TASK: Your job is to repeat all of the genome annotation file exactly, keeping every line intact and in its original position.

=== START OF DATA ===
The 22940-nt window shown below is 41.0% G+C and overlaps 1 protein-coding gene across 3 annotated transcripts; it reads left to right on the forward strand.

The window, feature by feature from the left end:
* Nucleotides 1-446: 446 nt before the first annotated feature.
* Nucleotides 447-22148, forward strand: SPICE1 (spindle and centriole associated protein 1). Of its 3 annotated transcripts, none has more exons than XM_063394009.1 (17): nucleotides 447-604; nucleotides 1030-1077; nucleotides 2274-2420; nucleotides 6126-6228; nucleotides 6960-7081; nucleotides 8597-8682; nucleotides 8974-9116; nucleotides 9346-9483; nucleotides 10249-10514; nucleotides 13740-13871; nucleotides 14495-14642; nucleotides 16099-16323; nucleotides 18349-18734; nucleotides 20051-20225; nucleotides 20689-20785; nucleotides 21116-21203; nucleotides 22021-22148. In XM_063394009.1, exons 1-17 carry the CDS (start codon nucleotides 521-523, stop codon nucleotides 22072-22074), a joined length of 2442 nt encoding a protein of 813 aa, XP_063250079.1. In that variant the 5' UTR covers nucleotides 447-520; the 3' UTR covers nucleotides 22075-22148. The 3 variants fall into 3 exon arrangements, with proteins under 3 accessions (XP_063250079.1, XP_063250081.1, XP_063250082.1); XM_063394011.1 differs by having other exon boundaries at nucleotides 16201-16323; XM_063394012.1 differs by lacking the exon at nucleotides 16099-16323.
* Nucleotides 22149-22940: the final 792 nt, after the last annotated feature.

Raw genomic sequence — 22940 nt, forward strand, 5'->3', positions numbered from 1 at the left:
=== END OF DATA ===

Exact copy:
The 22940-nt window shown below is 41.0% G+C and overlaps 1 protein-coding gene across 3 annotated transcripts; it reads left to right on the forward strand.

The window, feature by feature from the left end:
* Nucleotides 1-446: 446 nt before the first annotated feature.
* Nucleotides 447-22148, forward strand: SPICE1 (spindle and centriole associated protein 1). Of its 3 annotated transcripts, none has more exons than XM_063394009.1 (17): nucleotides 447-604; nucleotides 1030-1077; nucleotides 2274-2420; nucleotides 6126-6228; nucleotides 6960-7081; nucleotides 8597-8682; nucleotides 8974-9116; nucleotides 9346-9483; nucleotides 10249-10514; nucleotides 13740-13871; nucleotides 14495-14642; nucleotides 16099-16323; nucleotides 18349-18734; nucleotides 20051-20225; nucleotides 20689-20785; nucleotides 21116-21203; nucleotides 22021-22148. In XM_063394009.1, exons 1-17 carry the CDS (start codon nucleotides 521-523, stop codon nucleotides 22072-22074), a joined length of 2442 nt encoding a protein of 813 aa, XP_063250079.1. In that variant the 5' UTR covers nucleotides 447-520; the 3' UTR covers nucleotides 22075-22148. The 3 variants fall into 3 exon arrangements, with proteins under 3 accessions (XP_063250079.1, XP_063250081.1, XP_063250082.1); XM_063394011.1 differs by having other exon boundaries at nucleotides 16201-16323; XM_063394012.1 differs by lacking the exon at nucleotides 16099-16323.
* Nucleotides 22149-22940: the final 792 nt, after the last annotated feature.

Raw genomic sequence — 22940 nt, forward strand, 5'->3', positions numbered from 1 at the left: